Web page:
Early in my consulting career I worked for a large consulting firm that also owned a branding unit. Headed by an incredibly charming Brit who spoke with an Oxbridge accent and had extensive experience in this area, his group worked with companies that wanted to rebrand and, often, rename, whether due to an acquisition, an internal crisis, or other reason. Svengali-like, he would lead executives down a path that included a new name, logo, messaging, taglines, and similar changes.
Names changes and branding efforts have mixed results. Back in 2013, Fortune published an article that reviewed several recent names changes and evaluated their effectiveness:
Research in Motion to BlackBerry. Analyst comment: “The fact is that a name change doesn’t matter when no one buys your new hardware.”
Apple Computer to Apple. This made sense since computers were becoming a smaller part of Apple’s focus.
Philip Morris to Altria. Analyst comment: “The name Philip Morris became synonymous with cancer sticks.”
Andersen Consulting to Accenture. Analyst’s comment: “Accenture’s timely name change allowed the firm to escape Andersen’s ‘brand destruction’.”
BackRub to Google. First, who knew? Analyst comment: “Google’s ability to turn its title into a verb, as in ‘Google it’, helped the company succeed.”
The point of that article was that name changes are not effective unless that change is backed up by a compelling strategic reason. In recent years an increasing number of banks and credit unions have also changed their names, often either due to M&A or the desire to eliminate any local or regional geographic reference. The Wells Fargo name is rare among banks in that, for those who know any history, it points to a particular place and time, namely, the old West when stagecoaches delivered the mail. However, the name is so well established and in the past had so much positive brand equity that changing it seems impossible.
This week’s Barron’s reports that Wells is not changing its name, but rather “the bank’s visual identity.” The article mentions several of the issues that resulted in substantial bad publicity for the bank: “The company’s woes began in September 2016 when it admitted it had created millions of accounts without customers’ permission. Among its other scandals: a $1 billion settlement with regulators over auto-loan and mortgage practices and a federal probe of sales practices in its wealth management business.”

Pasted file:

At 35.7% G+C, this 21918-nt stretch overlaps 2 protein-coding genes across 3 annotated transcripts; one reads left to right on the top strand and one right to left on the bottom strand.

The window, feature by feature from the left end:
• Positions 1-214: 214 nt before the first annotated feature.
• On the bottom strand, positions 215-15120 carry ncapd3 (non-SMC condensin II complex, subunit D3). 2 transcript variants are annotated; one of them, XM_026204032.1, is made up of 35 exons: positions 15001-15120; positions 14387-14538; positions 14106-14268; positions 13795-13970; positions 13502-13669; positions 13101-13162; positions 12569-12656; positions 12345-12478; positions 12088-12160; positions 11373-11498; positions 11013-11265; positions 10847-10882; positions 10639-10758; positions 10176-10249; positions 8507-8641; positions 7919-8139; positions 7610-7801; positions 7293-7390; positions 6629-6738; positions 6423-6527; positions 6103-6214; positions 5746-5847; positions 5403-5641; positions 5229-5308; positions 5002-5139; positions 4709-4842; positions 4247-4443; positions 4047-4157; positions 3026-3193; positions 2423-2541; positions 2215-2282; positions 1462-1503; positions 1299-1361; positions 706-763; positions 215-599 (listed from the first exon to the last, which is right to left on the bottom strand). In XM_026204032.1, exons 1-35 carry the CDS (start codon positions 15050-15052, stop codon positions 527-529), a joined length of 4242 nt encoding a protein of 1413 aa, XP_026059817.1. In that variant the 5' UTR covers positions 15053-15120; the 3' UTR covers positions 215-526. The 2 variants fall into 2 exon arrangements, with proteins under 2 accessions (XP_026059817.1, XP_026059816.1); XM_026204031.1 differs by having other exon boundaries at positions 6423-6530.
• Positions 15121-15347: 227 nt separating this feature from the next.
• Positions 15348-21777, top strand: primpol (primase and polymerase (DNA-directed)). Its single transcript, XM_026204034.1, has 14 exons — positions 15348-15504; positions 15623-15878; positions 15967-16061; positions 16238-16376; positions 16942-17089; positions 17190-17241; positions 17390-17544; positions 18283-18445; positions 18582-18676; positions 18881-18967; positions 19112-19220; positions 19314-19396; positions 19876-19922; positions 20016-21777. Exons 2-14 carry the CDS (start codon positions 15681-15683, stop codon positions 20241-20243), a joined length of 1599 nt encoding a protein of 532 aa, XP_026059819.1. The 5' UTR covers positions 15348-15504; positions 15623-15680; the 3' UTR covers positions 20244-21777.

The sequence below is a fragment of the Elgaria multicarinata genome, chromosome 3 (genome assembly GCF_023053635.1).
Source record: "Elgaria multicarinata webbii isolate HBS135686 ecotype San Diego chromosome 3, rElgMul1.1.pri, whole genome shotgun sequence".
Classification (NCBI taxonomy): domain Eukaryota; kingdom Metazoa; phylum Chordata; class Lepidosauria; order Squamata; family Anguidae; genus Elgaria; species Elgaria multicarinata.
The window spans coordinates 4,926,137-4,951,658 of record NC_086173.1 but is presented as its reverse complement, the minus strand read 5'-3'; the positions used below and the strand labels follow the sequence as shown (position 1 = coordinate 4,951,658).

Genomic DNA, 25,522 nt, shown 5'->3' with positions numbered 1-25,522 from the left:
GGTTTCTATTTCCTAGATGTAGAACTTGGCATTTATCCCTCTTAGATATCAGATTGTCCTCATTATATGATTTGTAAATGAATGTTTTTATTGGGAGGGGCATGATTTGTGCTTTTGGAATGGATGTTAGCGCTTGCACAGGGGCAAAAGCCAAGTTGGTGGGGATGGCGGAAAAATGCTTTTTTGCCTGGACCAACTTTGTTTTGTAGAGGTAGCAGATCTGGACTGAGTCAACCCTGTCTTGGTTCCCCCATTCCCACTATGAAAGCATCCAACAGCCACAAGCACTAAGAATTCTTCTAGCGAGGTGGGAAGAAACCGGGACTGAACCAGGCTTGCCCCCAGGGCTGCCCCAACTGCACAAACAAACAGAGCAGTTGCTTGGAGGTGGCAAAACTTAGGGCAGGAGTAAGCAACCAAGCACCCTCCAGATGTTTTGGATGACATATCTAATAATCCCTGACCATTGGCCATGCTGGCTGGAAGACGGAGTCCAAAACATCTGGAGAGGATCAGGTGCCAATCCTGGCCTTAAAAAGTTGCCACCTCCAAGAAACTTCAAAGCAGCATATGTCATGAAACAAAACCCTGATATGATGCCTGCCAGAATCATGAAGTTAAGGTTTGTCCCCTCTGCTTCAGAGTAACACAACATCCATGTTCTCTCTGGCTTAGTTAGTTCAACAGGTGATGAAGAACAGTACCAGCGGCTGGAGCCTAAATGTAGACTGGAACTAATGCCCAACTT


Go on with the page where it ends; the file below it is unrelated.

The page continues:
The article states that the rebranding is in response to the number of financial advisors who have left the bank. It quotes Investment News as saying over 1,100 advisors have departed. Certainly, banks we know in this business see Wells as providing a continued source of potential staff.
But rebranding only works if all the problems have been identified and the company has the basis for saying it is forging a new path. Frankly, that often also involves new management. Another Investment News article highlights some of issues with a rebranding effort. Writing about Tim Sloan, the CEO; “Mr. Sloan is aiming to fix a corporate culture that had allowed short cuts and bad behavior to flourish for years, until it erupted in September 2016 with reports that the bank had possibly set up millions of fake accounts on behalf of customers who never asked for them. Mr. Sloan’s predecessor, John Stumpf, stepped down a month later. Mr. Sloan was confident enough in his turnaround efforts that earlier this month he launched “Re-Established,” an ad campaign emphasizing that it’s addressing problems and making things right. In a press release, the chief executive officer said it marked “a turning point by expressing how we are fundamentally a different company today, and that it feels like a new day at Wells Fargo.”
Regarding the new tagline, it is worth going to thefinancialbrand.com and reviewing some of the over 1,000 bank and credit union taglines they list. One bank, Abbey Nation al, now part of Santander, tried five taglines during its life. The problem with rebranding and initiatives like changing taglines is that it often just represents marketing gloss rather real change. Many customers have become cynical about the apologies and promises for change that they hear from many of the companies they deal with, not only banks but others such as Facebook and various airlines.
The fact is that the old adage about putting lipstick on a pig is correct. Conversely, at a recent conference I heard a senior JP Morgan banker make a comment that anyone considering rebranding needs to reflect on: “Be the person in the room who is not afraid to say what needs to be said.” Here is an example of the opposite happening. Facebook’s Sheryl Sandberg just made a speech in the UK in which she in effect apologized for the company’s past actions and promised change. Today’s Recode website recounts how attendees viewed the speech: “Everyone was barking about how terrible it was and how tone-deaf she is. And then she walked in and it was literally like their long-lost lover, friend. Everyone jumped to their feet — ‘Sheryl!’ Oh my God, how could these people not be in a filter bubble?”
In the case of rebranding exercises, internal execs need to be willing to raise their hands and ask the questions necessary to ensure that the reality matches up with the aspirations that the rebranding effort is highlighting. Too often the gap between reality and the rebranding “promise” is considerable.